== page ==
Çiğdem Mater, a film producer who has been charged because of a film she never shot, was back from Germany, where she lives to attend the hearing with the certainty that she’d be acquitted. They suddenly were charged with “attempting to throw down the government.” As their shocked faces disappeared behind the unruly police crowd, a handful of lawyers and friends of defendants tried to inspire determination outside the courtroom with their broken voices. Former journalist and Turkish Workers’ Party MP Ahmet Şık preferred to be angry rather than sad when he addressed the millions who joined Gezi protests yet were absent at the court, “Look at yourselves in the mirror and ask, ‘What kind of a person I am?’” Şık’s words resonated with only tens of thousands during the night who gathered under the hashtag #WeWereAllThere (at Gezi), tweeting in desperation and outrage. Ironically, the night Elon Musk bought the social media company, they reminisced about the Gezi protests that began on Twitter in 2013, mainly in shame for their absence.

Photo by Sabine Vielmo

I am one of those who were supposed to be there but wasn’t. I left the country in 2016, after the strange military coup attempt in July when Erdogan’s purge of the opposition began. I was exhausted from fear and paralyzed with anger—being stigmatized as the regime’s opponent didn’t help when trying to do my job as a political writer. Although I reject the term, for many Westerners “exile” has become the sexiest line in my bio. For the last six years, even though the prospects for Turkey have been getting worse, like every other disowned, I had secretly expected to go back home. Home is a magic word; it feels like landing after a long and turbulent flight. However, on April 25, what I had been told several times by friends back home finally felt like the reality, “The Turkey you miss is no more.” This is the natural consequence of the last twenty years of authoritarianism and the limitless oppression in the previous six; many were gone, some were imprisoned, and many more disheartened after facing the government’s violent suppression in 2013 during the uprising. And add to that the pandemic and a severe economic crisis. Turkey finally fell into a maddening silence that a dictator would drool for. Yet, the rage is still there. That is why both Erdogan and the opposition parties try to manage the gathering storm in their own way. The Gezi verdict shows us that Turkey will be going to elections under even harsher suppression. Erdogan will not even pretend to loosen his grip on society to lure some liberal hearts. The main opposition parties, all radical centrists if not radical right wing, are only hoping to regulate the general outrage to finally channel the political energy to ballot boxes in an early election.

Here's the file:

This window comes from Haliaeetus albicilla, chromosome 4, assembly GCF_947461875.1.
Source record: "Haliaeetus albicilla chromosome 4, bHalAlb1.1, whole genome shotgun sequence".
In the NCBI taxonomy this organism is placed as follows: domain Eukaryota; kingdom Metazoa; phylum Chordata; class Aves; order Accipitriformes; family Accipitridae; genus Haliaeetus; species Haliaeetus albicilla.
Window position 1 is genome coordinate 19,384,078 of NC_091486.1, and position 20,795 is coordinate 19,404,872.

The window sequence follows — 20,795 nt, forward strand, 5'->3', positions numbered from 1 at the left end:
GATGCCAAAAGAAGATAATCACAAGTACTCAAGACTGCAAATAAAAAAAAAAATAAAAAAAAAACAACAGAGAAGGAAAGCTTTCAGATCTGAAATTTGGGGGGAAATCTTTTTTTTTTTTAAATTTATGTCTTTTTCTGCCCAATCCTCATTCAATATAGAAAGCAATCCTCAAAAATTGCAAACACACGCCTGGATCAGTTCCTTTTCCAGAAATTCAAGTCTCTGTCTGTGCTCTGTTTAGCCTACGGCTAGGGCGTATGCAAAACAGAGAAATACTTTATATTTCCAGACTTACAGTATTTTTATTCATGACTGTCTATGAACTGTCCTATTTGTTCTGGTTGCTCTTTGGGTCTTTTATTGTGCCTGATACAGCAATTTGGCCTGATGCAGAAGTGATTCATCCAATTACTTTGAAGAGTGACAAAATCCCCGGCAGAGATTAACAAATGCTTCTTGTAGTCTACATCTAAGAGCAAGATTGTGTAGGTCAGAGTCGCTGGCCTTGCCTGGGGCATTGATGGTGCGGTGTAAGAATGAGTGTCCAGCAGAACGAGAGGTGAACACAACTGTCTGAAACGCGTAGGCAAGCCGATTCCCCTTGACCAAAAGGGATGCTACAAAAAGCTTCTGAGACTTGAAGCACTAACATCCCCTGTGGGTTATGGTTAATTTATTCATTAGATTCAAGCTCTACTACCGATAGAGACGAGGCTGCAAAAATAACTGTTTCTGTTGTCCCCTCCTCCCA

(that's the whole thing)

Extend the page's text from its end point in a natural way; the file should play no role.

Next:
Meanwhile, many back in Turkey silently ask whether they should go on the streets now or clench their teeth and wait for the polls, which have close to zero chance of being fair. The breaking point is close, but it is uncertain in which direction it will break. And my only hope is the clenched right fist of Mücella Yapıcı, who doesn’t give a damn. That is the only thing now that reminds me of the home I miss.


Ece Temelkuran is a novelist and political thinker whose writings appeared in the Guardian, the New York Times and the New Statesman. She has twice been named as Turkey’s most read woman columnist. In the book “How to Lose a Country” she looks at political events around the world and addresses trends of Authoritarianism. Ece joined THE NEW INSTITUTE in the spring of 2022 and is involved in the programme “The Future of Democracy“.